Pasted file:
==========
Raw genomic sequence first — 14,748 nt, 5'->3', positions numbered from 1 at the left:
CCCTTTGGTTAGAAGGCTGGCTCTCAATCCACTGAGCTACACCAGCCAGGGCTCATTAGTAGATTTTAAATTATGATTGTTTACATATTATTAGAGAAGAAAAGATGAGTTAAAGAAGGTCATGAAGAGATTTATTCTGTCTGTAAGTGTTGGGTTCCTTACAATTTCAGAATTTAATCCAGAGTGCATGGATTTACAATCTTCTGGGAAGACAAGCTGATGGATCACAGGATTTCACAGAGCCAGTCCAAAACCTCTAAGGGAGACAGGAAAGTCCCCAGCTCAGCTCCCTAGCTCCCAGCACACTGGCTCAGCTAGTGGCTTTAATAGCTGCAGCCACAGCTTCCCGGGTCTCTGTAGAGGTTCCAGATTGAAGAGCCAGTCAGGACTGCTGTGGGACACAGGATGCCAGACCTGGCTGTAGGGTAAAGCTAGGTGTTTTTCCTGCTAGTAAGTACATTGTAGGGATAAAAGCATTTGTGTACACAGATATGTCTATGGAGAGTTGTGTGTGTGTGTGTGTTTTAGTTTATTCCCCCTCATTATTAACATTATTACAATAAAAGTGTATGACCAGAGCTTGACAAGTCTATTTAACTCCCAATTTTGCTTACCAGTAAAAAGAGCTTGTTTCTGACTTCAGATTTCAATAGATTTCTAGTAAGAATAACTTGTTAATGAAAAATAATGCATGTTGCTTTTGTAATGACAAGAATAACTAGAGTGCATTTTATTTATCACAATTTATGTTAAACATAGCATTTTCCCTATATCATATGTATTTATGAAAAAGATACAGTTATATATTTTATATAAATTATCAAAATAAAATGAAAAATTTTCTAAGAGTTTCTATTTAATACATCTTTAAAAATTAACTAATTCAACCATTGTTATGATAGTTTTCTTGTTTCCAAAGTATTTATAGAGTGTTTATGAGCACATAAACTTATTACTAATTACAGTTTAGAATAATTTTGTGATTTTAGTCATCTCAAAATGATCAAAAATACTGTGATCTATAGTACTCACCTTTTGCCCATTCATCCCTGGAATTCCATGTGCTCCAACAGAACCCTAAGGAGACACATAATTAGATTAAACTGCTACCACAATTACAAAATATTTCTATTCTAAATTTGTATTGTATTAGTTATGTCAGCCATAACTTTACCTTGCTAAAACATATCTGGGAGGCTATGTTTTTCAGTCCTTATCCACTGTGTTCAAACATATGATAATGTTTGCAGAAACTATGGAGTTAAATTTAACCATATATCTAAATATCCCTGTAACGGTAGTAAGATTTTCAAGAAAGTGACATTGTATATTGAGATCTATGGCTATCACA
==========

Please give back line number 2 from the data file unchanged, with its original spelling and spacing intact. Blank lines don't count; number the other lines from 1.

CCCTTTGGTTAGAAGGCTGGCTCTCAATCCACTGAGCTACACCAGCCAGGGCTCATTAGTAGATTTTAAATTATGATTGTTTACATATTATTAGAGAAGAAAAGATGAGTTAAAGAAGGTCATGAAGAGATTTATTCTGTCTGTAAGTGTTGGGTTCCTTACAATTTCAGAATTTAATCCAGAGTGCATGGATTTACAATCTTCTGGGAAGACAAGCTGATGGATCACAGGATTTCACAGAGCCAGTCCAAAACCTCTAAGGGAGACAGGAAAGTCCCCAGCTCAGCTCCCTAGCTCCCAGCACACTGGCTCAGCTAGTGGCTTTAATAGCTGCAGCCACAGCTTCCCGGGTCTCTGTAGAGGTTCCAGATTGAAGAGCCAGTCAGGACTGCTGTGGGACACAGGATGCCAGACCTGGCTGTAGGGTAAAGCTAGGTGTTTTTCCTGCTAGTAAGTACATTGTAGGGATAAAAGCATTTGTGTACACAGATATGTCTATGGAGAGTTGTGTGTGTGTGTGTGTTTTAGTTTATTCCCCCTCATTATTAACATTATTACAATAAAAGTGTATGACCAGAGCTTGACAAGTCTATTTAACTCCCAATTTTGCTTACCAGTAAAAAGAGCTTGTTTCTGACTTCAGATTTCAATAGATTTCTAGTAAGAATAACTTGTTAATGAAAAATAATGCATGTTGCTTTTGTAATGACAAGAATAACTAGAGTGCATTTTATTTATCACAATTTATGTTAAACATAGCATTTTCCCTATATCATATGTATTTATGAAAAAGATACAGTTATATATTTTATATAAATTATCAAAATAAAATGAAAAATTTTCTAAGAGTTTCTATTTAATACATCTTTAAAAATTAACTAATTCAACCATTGTTATGATAGTTTTCTTGTTTCCAAAGTATTTATAGAGTGTTTATGAGCACATAAACTTATTACTAATTACAGTTTAGAATAATTTTGTGATTTTAGTCATCTCAAAATGATCAAAAATACTGTGATCTATAGTACTCACCTTTTGCCCATTCATCCCTGGAATTCCATGTGCTCCAACAGAACCCTAAGGAGACACATAATTAGATTAAACTGCTACCACAATTACAAAATATTTCTATTCTAAATTTGTATTGTATTAGTTATGTCAGCCATAACTTTACCTTGCTAAAACATATCTGGGAGGCTATGTTTTTCAGTCCTTATCCACTGTGTTCAAACATATGATAATGTTTGCAGAAACTATGGAGTTAAATTTAACCATATATCTAAATATCCCTGTAACGGTAGTAAGATTTTCAAGAAAGTGACATTGTATATTGAGATCTATGGCTATCACA